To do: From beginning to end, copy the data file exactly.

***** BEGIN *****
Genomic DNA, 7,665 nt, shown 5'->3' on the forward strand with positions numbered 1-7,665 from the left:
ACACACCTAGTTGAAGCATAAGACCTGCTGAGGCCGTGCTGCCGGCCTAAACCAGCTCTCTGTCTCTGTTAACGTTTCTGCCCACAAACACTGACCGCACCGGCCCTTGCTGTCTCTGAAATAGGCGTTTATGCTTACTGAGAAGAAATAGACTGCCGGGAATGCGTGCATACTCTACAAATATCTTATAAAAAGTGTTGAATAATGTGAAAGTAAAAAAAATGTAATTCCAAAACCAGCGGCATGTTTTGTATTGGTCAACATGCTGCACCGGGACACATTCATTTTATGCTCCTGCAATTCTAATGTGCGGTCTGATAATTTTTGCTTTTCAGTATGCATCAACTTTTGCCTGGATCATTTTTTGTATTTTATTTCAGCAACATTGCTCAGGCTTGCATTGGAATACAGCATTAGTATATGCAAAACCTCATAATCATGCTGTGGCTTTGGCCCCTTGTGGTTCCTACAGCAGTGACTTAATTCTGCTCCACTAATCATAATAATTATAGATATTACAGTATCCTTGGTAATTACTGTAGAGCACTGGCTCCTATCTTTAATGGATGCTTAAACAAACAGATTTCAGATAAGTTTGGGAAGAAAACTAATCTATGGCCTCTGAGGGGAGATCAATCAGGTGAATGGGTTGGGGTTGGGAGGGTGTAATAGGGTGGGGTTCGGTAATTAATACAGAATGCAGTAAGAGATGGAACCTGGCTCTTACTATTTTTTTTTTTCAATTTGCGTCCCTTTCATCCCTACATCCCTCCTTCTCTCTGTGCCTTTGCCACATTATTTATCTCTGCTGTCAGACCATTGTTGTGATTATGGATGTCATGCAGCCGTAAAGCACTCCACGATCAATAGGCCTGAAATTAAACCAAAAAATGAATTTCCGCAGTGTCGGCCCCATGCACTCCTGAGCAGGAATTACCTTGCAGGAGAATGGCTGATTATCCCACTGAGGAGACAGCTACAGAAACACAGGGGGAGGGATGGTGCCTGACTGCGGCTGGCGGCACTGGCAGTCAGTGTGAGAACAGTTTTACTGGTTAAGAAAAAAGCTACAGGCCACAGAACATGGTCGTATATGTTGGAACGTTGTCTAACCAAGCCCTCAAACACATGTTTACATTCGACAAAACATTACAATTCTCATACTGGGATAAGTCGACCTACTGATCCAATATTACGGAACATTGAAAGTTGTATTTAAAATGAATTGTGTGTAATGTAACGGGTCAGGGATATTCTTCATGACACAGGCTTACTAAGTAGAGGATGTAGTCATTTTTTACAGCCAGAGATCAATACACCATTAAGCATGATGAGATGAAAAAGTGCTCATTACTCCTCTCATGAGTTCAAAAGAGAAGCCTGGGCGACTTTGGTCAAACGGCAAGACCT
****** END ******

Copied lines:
Genomic DNA, 7,665 nt, shown 5'->3' on the forward strand with positions numbered 1-7,665 from the left:
ACACACCTAGTTGAAGCATAAGACCTGCTGAGGCCGTGCTGCCGGCCTAAACCAGCTCTCTGTCTCTGTTAACGTTTCTGCCCACAAACACTGACCGCACCGGCCCTTGCTGTCTCTGAAATAGGCGTTTATGCTTACTGAGAAGAAATAGACTGCCGGGAATGCGTGCATACTCTACAAATATCTTATAAAAAGTGTTGAATAATGTGAAAGTAAAAAAAATGTAATTCCAAAACCAGCGGCATGTTTTGTATTGGTCAACATGCTGCACCGGGACACATTCATTTTATGCTCCTGCAATTCTAATGTGCGGTCTGATAATTTTTGCTTTTCAGTATGCATCAACTTTTGCCTGGATCATTTTTTGTATTTTATTTCAGCAACATTGCTCAGGCTTGCATTGGAATACAGCATTAGTATATGCAAAACCTCATAATCATGCTGTGGCTTTGGCCCCTTGTGGTTCCTACAGCAGTGACTTAATTCTGCTCCACTAATCATAATAATTATAGATATTACAGTATCCTTGGTAATTACTGTAGAGCACTGGCTCCTATCTTTAATGGATGCTTAAACAAACAGATTTCAGATAAGTTTGGGAAGAAAACTAATCTATGGCCTCTGAGGGGAGATCAATCAGGTGAATGGGTTGGGGTTGGGAGGGTGTAATAGGGTGGGGTTCGGTAATTAATACAGAATGCAGTAAGAGATGGAACCTGGCTCTTACTATTTTTTTTTTTCAATTTGCGTCCCTTTCATCCCTACATCCCTCCTTCTCTCTGTGCCTTTGCCACATTATTTATCTCTGCTGTCAGACCATTGTTGTGATTATGGATGTCATGCAGCCGTAAAGCACTCCACGATCAATAGGCCTGAAATTAAACCAAAAAATGAATTTCCGCAGTGTCGGCCCCATGCACTCCTGAGCAGGAATTACCTTGCAGGAGAATGGCTGATTATCCCACTGAGGAGACAGCTACAGAAACACAGGGGGAGGGATGGTGCCTGACTGCGGCTGGCGGCACTGGCAGTCAGTGTGAGAACAGTTTTACTGGTTAAGAAAAAAGCTACAGGCCACAGAACATGGTCGTATATGTTGGAACGTTGTCTAACCAAGCCCTCAAACACATGTTTACATTCGACAAAACATTACAATTCTCATACTGGGATAAGTCGACCTACTGATCCAATATTACGGAACATTGAAAGTTGTATTTAAAATGAATTGTGTGTAATGTAACGGGTCAGGGATATTCTTCATGACACAGGCTTACTAAGTAGAGGATGTAGTCATTTTTTACAGCCAGAGATCAATACACCATTAAGCATGATGAGATGAAAAAGTGCTCATTACTCCTCTCATGAGTTCAAAAGAGAAGCCTGGGCGACTTTGGTCAAACGGCAAGACCT